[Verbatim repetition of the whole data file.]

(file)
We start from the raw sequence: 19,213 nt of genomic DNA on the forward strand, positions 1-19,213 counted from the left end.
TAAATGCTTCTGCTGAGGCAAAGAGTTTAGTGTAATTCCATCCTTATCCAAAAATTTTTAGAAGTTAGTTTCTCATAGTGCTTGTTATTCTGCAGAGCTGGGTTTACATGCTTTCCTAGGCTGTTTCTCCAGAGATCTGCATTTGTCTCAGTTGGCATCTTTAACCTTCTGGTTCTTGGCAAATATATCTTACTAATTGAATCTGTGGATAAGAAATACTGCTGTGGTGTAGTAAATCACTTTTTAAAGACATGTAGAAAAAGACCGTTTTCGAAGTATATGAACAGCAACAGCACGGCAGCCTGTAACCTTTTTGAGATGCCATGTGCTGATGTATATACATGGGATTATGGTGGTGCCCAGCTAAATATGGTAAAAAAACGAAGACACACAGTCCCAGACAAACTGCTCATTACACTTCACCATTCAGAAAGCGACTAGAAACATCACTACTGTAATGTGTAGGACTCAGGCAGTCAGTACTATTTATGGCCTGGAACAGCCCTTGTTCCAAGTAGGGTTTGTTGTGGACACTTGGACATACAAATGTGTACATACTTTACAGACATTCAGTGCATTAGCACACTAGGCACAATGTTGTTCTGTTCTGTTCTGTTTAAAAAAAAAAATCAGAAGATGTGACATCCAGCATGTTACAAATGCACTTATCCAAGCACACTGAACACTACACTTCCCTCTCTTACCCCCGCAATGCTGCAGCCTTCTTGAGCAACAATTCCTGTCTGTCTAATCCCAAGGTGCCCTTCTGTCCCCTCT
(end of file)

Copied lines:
We start from the raw sequence: 19,213 nt of genomic DNA on the forward strand, positions 1-19,213 counted from the left end.
TAAATGCTTCTGCTGAGGCAAAGAGTTTAGTGTAATTCCATCCTTATCCAAAAATTTTTAGAAGTTAGTTTCTCATAGTGCTTGTTATTCTGCAGAGCTGGGTTTACATGCTTTCCTAGGCTGTTTCTCCAGAGATCTGCATTTGTCTCAGTTGGCATCTTTAACCTTCTGGTTCTTGGCAAATATATCTTACTAATTGAATCTGTGGATAAGAAATACTGCTGTGGTGTAGTAAATCACTTTTTAAAGACATGTAGAAAAAGACCGTTTTCGAAGTATATGAACAGCAACAGCACGGCAGCCTGTAACCTTTTTGAGATGCCATGTGCTGATGTATATACATGGGATTATGGTGGTGCCCAGCTAAATATGGTAAAAAAACGAAGACACACAGTCCCAGACAAACTGCTCATTACACTTCACCATTCAGAAAGCGACTAGAAACATCACTACTGTAATGTGTAGGACTCAGGCAGTCAGTACTATTTATGGCCTGGAACAGCCCTTGTTCCAAGTAGGGTTTGTTGTGGACACTTGGACATACAAATGTGTACATACTTTACAGACATTCAGTGCATTAGCACACTAGGCACAATGTTGTTCTGTTCTGTTCTGTTTAAAAAAAAAAATCAGAAGATGTGACATCCAGCATGTTACAAATGCACTTATCCAAGCACACTGAACACTACACTTCCCTCTCTTACCCCCGCAATGCTGCAGCCTTCTTGAGCAACAATTCCTGTCTGTCTAATCCCAAGGTGCCCTTCTGTCCCCTCT